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The CrucibleThe events in this play are both dramatic and tragic, and many innocent people die. Who or what do you feel is most responsible for what happened?

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Introduction

Coursework - The Crucible The events in this play are both dramatic and tragic, and many innocent people die. Who or what do you feel is most responsible for what happened? Can the blame be laid in any one direction or are there several contributory factors? Do you think the play has any relevance for us today? Clearly the blame cannot be cast onto a single individual although it is also true that some people are more to blame than others. However I think the factor most responsible was the society in which they lived. If the society had permitted dancing, the girls would not have been dancing in secret. Ruth Putnam and Betty Parris would not have gone into shock after being discovered. The girls would not have felt compelled to lie. If the belief in witchcraft had not been so firm, the girls would not have been believed from the start, Doctor Griggs would not have told Parris to look "look to unnatural things" for the cause of Betty's Illness. Hale would not have been sent for and nothing would have come of it. ...read more.

Middle

because she was bitter at her loss of seven children in childbirth and wanted to shift the guilt from herself, and Thomas Putnam because he wanted land, and by accusing others he could claim their land. So it is perhaps unsurprising that Ruth Putnam, their only daughter led the crying out at the most "opportune junctures of the trials" Rebecca Nurse, the sweetest, most saintly person in the village is charged by Ann Putnam. Rebecca was twenty six times a grandmother, and midwife to Goody Putnam. This means that Parris, the minister of the local church is a paranoid, power-hungry and self-pitying character. Throughout the play he is self-centred, and does not consider anything else. At the start of the play, when he discovers the girls, his first thought is himself and his reputation. Once he realises lying to say there is witchcraft will shift the blame from him, he does that, to the point of seriously endangering his daughter. Lying is always wrong, but as a man of God he should definitely not be lying. Perhaps John Proctor is right when he says, "I see no light of God in that man" Parris definitely says some very selfish, egotistical things, ...read more.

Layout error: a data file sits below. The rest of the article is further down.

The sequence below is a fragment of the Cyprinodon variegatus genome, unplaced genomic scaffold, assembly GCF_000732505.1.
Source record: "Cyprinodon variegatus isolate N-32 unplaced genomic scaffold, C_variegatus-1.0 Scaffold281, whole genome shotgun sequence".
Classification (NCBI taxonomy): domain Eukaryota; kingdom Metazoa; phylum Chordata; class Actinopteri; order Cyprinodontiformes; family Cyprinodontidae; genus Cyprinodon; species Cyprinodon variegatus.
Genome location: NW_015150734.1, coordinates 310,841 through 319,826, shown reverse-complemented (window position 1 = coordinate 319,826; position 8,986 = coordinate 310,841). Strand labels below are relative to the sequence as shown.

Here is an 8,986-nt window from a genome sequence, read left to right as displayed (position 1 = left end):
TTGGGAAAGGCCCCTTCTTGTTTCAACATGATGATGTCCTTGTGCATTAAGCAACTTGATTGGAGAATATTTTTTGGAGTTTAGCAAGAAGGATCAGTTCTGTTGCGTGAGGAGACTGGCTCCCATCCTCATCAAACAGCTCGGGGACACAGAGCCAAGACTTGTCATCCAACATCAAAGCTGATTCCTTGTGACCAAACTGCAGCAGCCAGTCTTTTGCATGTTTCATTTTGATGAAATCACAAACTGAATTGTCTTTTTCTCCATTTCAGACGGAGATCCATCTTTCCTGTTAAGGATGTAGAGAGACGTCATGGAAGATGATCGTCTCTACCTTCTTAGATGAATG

Conclusion

Lead by Senator Joseph McCarthy a committee had the power to investigate anyone who had been a communist sympathiser at any point in their life. Many people still have strong beliefs which influence their decisions, although they are not necessarily belief in witchcraft. Lying and adultery still happen and play their part in society. People still rebel against their way of life, and many of the moral dilemmas covered in the play are still relevant today. For example can lying ever be justified? Is it right for a 30 year old to be sexually involved with a 17 year old? We can relate to the actions of the characters in the play in these situations. In some countries capital punishment still exists, although not in the form of hanging. Courts are still be wrong, like when people falsely accuse other people, when people give false witness and when judges make the wrong judgement. It is rare for everyone in a town to share the same religion and for people to live in such strict communities nowadays, although it does still happen. I think that "The Crucible" is still relevant to us today and we can still relate to character's actions in certain situations. "that's my last duchess painted on the wall. The rhyme scheme is ABABB ...read more.

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